Many people may be over-confident about their ability to spot a scam, research suggests.
Four-fifths (80%) of over 2,300 people surveyed for the Take Five to Stop Fraud campaign say they could confidently identify a fraudulent approach.
But in a separate test of over 63,000 people, less than one in 10 (9%) scored full marks in the Take Five Too Smart To Be Scammed? quiz.
The quiz presents people with texts and emails and asks them to say whether they think they are from a genuine organisation or fraudulent.
One text, purporting to be from a bank, asks the recipient to transfer money to a "safe" account - something which banks would never ask their customers to do.
In another scenario, an email asks the recipient to click on a link - something which consumers are also warned by the campaign not to automatically do.
The email contains grammatical errors - another warning sign that it is fraudulent.
Take Five to Stop Fraud Week, which runs from January 22 to 26, is urging people to remember the mantra: My money? My info? I don’t think so!
Figures from trade association UK Finance show £366.4m (€416m) was lost to financial fraud in the first half of 2017 - with a further £101.2m (€115m) lost through authorised bank transfer scams.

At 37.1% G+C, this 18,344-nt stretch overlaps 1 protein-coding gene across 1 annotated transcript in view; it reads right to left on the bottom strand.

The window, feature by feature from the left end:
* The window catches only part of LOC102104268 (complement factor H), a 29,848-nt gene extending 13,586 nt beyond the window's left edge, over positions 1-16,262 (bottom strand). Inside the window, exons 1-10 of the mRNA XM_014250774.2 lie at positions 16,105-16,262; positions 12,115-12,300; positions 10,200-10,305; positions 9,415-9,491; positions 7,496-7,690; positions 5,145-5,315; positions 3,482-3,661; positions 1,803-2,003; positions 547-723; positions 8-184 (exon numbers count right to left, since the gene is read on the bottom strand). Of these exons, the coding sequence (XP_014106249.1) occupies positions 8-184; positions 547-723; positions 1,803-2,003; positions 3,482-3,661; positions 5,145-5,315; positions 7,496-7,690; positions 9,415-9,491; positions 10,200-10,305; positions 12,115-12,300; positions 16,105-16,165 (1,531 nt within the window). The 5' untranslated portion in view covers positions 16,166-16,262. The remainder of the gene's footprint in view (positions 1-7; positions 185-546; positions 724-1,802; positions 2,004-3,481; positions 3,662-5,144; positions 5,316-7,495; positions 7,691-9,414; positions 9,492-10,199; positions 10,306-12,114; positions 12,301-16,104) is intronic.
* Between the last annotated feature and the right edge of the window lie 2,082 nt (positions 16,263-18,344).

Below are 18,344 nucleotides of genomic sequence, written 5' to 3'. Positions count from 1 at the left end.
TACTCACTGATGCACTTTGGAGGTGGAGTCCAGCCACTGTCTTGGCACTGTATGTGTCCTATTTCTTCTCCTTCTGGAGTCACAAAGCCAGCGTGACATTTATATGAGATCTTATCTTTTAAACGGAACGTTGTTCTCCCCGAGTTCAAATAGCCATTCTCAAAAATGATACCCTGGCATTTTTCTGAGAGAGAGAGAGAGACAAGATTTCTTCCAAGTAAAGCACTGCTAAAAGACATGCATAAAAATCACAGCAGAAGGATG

Katy Worobec, managing director of economic crime at UK Finance, said: "Criminals are using very sophisticated methods, so it’s more important than ever that people are aware of how to protect themselves from fraud.
"During Take Five to Stop Fraud Week we want to spread the message that you should always question any calls, texts or emails asking for your details out of the blue.
"Stop and think before you give away any information, no matter how legitimate the person sounds - and remember - it’s My Money? My Info? I don’t think so.
"If you are unsure, then hang up and don’t reply and contact the organisation directly on a number you trust."
Here are tips from the Take Five campaign to spotting fraud:
1. A genuine bank or organisation will never contact you out of the blue to ask for your Pin, full password or to move money to another account.
2. Only give out your personal or financial details to use a service that you have given your consent to, that you trust and that you are expecting to be contacted by.
3. Never automatically click on a link in an unexpected email or text.
4. If you’re approached with a request for personal information, do not provide it. Instead, contact the company directly using a known email or phone number.
More information about Take Five is at takefive-stopfraud.org.uk.
The quiz can be taken at takefive-stopfraud.org.uk/takethetest